At last month’s ARPA-E Energy Innovation Summit, Bill Gates took the stage with Secretary of Energy Steve Chu. In their conversation regarding energy technology, Gates spoke directly to the underfunding of U.S. energy research and the potential for nuclear technologies – like TerraPower’s traveling wave reactor – to help the world transition from carbon-intensive baseload power generation to carbon neutral technologies (see 2:30 – 3:30 of this highlights video - or the entire discussion here) .
But, to test this theory and to address concerns regarding some key materials problems in TerraPower's TWR design, a demonstration project is needed. And, this demonstration is unlikely to occur in the United States due to regulatory constraints and public concerns.
Last summer, TerraPower announced that it was seriously looking outside of the U.S. to put portions of its TWR theory into practice with a pilot version of this reactor. According to Roger Reynolds, TerraPower’s technical advisor, "[TerraPower has] had conversations with the Chinese, the Russians, the Indians, the French…We have an aggressive schedule where we think it is important to get something built and accumulate data so that we can eventually build them in the U.S. Breaking ground in 2015, with a startup in 2020, is more aggressive than our current [U.S.] regulatory structure can support." To date, TerraPower has not announced a demonstration project partnership with any organization in- or out-side of the United States.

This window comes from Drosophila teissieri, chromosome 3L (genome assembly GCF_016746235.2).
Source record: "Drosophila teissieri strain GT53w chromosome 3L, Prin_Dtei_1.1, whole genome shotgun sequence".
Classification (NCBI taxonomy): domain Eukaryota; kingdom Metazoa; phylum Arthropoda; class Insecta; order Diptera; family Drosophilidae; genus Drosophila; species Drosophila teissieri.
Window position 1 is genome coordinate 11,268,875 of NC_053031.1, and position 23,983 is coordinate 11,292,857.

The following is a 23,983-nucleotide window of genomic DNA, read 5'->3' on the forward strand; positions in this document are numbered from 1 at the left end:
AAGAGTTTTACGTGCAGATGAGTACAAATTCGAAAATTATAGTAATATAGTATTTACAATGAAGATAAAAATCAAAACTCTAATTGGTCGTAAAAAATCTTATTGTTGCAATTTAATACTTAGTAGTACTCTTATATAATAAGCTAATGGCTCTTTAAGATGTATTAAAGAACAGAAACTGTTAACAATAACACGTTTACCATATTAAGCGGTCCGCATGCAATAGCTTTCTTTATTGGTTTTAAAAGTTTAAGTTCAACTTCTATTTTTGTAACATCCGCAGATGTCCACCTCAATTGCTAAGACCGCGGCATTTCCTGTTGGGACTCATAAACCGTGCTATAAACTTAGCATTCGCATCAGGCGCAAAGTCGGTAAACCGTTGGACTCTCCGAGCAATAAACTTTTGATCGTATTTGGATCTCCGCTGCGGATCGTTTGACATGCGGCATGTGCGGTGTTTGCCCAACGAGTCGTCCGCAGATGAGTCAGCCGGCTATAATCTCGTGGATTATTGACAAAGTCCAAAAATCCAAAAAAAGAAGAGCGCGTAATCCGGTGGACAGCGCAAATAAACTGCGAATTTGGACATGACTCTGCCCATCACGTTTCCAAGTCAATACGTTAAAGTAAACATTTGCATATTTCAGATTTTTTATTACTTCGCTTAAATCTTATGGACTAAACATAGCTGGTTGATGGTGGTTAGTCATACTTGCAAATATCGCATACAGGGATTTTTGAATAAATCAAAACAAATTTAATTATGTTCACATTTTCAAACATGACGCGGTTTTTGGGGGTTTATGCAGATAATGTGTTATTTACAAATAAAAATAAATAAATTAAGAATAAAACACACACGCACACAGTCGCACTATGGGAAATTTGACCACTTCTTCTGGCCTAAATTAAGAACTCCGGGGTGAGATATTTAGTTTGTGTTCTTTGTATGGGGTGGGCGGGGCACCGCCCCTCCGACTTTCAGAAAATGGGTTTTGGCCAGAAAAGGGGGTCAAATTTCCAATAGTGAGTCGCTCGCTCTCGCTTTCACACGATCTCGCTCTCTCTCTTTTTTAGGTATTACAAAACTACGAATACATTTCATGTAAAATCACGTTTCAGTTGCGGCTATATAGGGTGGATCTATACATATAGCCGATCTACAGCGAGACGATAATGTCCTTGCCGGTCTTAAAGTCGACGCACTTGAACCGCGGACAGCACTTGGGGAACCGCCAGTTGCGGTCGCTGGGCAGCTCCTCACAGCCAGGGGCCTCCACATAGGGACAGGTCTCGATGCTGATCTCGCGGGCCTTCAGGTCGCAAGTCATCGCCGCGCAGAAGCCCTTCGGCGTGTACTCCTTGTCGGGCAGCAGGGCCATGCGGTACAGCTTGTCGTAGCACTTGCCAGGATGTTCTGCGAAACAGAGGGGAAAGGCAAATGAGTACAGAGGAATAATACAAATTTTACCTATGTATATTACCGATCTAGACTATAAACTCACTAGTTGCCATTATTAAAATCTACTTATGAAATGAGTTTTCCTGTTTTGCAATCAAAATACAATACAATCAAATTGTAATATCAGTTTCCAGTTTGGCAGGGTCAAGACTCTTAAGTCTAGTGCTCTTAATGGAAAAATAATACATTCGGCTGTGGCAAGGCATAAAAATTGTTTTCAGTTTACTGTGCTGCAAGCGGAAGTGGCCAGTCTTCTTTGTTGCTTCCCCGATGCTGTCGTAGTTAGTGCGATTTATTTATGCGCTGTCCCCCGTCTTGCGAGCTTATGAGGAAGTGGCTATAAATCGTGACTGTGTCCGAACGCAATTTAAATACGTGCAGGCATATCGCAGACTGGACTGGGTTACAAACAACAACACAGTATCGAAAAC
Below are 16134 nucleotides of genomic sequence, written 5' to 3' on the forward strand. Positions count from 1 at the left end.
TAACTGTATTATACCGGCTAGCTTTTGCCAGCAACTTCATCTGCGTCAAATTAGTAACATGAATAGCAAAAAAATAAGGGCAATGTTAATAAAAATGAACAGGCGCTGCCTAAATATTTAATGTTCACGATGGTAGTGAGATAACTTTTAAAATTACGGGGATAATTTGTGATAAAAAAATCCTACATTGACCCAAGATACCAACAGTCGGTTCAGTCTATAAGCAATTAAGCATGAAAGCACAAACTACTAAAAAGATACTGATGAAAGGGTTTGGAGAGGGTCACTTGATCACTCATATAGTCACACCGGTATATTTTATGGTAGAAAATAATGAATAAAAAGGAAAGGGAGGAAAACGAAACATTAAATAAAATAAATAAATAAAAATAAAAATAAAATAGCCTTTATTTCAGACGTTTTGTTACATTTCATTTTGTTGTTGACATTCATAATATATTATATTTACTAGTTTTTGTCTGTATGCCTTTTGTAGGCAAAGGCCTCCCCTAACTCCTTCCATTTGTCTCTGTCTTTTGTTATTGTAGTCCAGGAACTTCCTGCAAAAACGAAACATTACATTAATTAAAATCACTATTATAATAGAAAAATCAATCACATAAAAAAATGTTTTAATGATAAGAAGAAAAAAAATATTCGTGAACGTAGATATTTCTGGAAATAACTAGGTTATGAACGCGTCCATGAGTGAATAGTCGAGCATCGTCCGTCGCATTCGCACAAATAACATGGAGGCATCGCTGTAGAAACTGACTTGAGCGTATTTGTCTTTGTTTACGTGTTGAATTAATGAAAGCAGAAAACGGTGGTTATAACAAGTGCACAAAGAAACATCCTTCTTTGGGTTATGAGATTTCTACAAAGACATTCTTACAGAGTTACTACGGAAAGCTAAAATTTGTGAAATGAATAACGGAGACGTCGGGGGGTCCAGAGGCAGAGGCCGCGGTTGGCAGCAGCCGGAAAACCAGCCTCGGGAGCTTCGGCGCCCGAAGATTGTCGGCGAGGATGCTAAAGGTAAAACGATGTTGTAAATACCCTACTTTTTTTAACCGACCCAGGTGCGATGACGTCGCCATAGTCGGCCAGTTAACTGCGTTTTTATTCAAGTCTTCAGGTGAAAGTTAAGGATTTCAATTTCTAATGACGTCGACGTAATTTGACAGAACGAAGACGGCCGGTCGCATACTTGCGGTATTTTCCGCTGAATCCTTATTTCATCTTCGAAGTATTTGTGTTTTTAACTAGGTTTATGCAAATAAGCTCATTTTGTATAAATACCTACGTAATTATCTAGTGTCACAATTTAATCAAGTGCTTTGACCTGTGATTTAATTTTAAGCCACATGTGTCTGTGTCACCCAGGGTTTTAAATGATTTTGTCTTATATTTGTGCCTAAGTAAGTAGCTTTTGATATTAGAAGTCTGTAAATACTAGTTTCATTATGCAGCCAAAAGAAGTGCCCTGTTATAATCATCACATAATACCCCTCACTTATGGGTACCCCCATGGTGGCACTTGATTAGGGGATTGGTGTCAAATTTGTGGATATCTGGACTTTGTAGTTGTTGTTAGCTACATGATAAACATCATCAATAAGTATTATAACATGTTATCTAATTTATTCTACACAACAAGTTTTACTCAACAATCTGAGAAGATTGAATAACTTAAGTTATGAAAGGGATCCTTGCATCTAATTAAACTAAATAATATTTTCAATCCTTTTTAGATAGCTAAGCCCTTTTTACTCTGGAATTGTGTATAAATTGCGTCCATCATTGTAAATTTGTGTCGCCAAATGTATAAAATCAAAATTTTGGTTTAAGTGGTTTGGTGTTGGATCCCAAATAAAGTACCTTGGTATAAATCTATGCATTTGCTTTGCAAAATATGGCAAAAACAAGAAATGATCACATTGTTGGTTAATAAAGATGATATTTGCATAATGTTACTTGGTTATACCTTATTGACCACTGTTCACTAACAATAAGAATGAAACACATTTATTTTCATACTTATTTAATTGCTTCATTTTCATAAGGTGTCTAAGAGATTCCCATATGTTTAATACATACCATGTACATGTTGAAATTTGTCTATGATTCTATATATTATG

While it appears that the United States is prepared to move forward in developing its nuclear power industry through the approval of new reactor construction, it is unclear if the country is ready to move forward in its support of nuclear innovation past the bench. And so, while two new reactors have been approved and existing reactors are being improved, nuclear energy innovation might struggle with its ability to get off the bench.